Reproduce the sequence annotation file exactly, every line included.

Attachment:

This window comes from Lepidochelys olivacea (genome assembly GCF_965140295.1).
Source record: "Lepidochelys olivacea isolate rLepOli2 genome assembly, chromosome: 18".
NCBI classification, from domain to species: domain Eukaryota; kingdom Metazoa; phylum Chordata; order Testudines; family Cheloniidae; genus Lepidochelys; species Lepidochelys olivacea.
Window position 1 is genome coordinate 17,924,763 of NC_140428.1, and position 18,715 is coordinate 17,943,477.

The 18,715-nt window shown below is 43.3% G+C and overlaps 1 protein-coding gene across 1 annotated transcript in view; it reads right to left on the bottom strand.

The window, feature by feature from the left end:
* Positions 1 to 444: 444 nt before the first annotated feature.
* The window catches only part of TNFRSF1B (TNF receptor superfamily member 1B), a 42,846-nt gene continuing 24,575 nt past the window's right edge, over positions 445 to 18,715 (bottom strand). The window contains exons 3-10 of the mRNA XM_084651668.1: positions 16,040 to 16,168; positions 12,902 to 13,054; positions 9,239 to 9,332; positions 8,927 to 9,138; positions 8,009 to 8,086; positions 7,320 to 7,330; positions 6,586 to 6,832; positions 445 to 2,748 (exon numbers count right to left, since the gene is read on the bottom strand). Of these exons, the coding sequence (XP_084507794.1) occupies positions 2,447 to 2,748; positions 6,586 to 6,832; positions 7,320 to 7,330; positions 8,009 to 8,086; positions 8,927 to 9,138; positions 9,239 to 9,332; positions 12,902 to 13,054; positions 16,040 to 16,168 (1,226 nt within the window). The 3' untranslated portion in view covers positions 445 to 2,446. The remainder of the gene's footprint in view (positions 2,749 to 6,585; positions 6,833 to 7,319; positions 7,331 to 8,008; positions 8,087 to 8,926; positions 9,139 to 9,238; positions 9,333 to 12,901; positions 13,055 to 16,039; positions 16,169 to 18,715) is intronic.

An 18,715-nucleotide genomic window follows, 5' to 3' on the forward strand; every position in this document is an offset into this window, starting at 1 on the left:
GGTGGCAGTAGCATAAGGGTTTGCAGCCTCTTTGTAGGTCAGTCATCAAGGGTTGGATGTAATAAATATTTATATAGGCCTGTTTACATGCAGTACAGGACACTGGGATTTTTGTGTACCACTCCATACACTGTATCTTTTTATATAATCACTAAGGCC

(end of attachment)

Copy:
This window comes from Lepidochelys olivacea (genome assembly GCF_965140295.1).
Source record: "Lepidochelys olivacea isolate rLepOli2 genome assembly, chromosome: 18".
NCBI classification, from domain to species: domain Eukaryota; kingdom Metazoa; phylum Chordata; order Testudines; family Cheloniidae; genus Lepidochelys; species Lepidochelys olivacea.
Window position 1 is genome coordinate 17,924,763 of NC_140428.1, and position 18,715 is coordinate 17,943,477.

The 18,715-nt window shown below is 43.3% G+C and overlaps 1 protein-coding gene across 1 annotated transcript in view; it reads right to left on the bottom strand.

The window, feature by feature from the left end:
* Positions 1 to 444: 444 nt before the first annotated feature.
* The window catches only part of TNFRSF1B (TNF receptor superfamily member 1B), a 42,846-nt gene continuing 24,575 nt past the window's right edge, over positions 445 to 18,715 (bottom strand). The window contains exons 3-10 of the mRNA XM_084651668.1: positions 16,040 to 16,168; positions 12,902 to 13,054; positions 9,239 to 9,332; positions 8,927 to 9,138; positions 8,009 to 8,086; positions 7,320 to 7,330; positions 6,586 to 6,832; positions 445 to 2,748 (exon numbers count right to left, since the gene is read on the bottom strand). Of these exons, the coding sequence (XP_084507794.1) occupies positions 2,447 to 2,748; positions 6,586 to 6,832; positions 7,320 to 7,330; positions 8,009 to 8,086; positions 8,927 to 9,138; positions 9,239 to 9,332; positions 12,902 to 13,054; positions 16,040 to 16,168 (1,226 nt within the window). The 3' untranslated portion in view covers positions 445 to 2,446. The remainder of the gene's footprint in view (positions 2,749 to 6,585; positions 6,833 to 7,319; positions 7,331 to 8,008; positions 8,087 to 8,926; positions 9,139 to 9,238; positions 9,333 to 12,901; positions 13,055 to 16,039; positions 16,169 to 18,715) is intronic.

An 18,715-nucleotide genomic window follows, 5' to 3' on the forward strand; every position in this document is an offset into this window, starting at 1 on the left:
GGTGGCAGTAGCATAAGGGTTTGCAGCCTCTTTGTAGGTCAGTCATCAAGGGTTGGATGTAATAAATATTTATATAGGCCTGTTTACATGCAGTACAGGACACTGGGATTTTTGTGTACCACTCCATACACTGTATCTTTTTATATAATCACTAAGGCC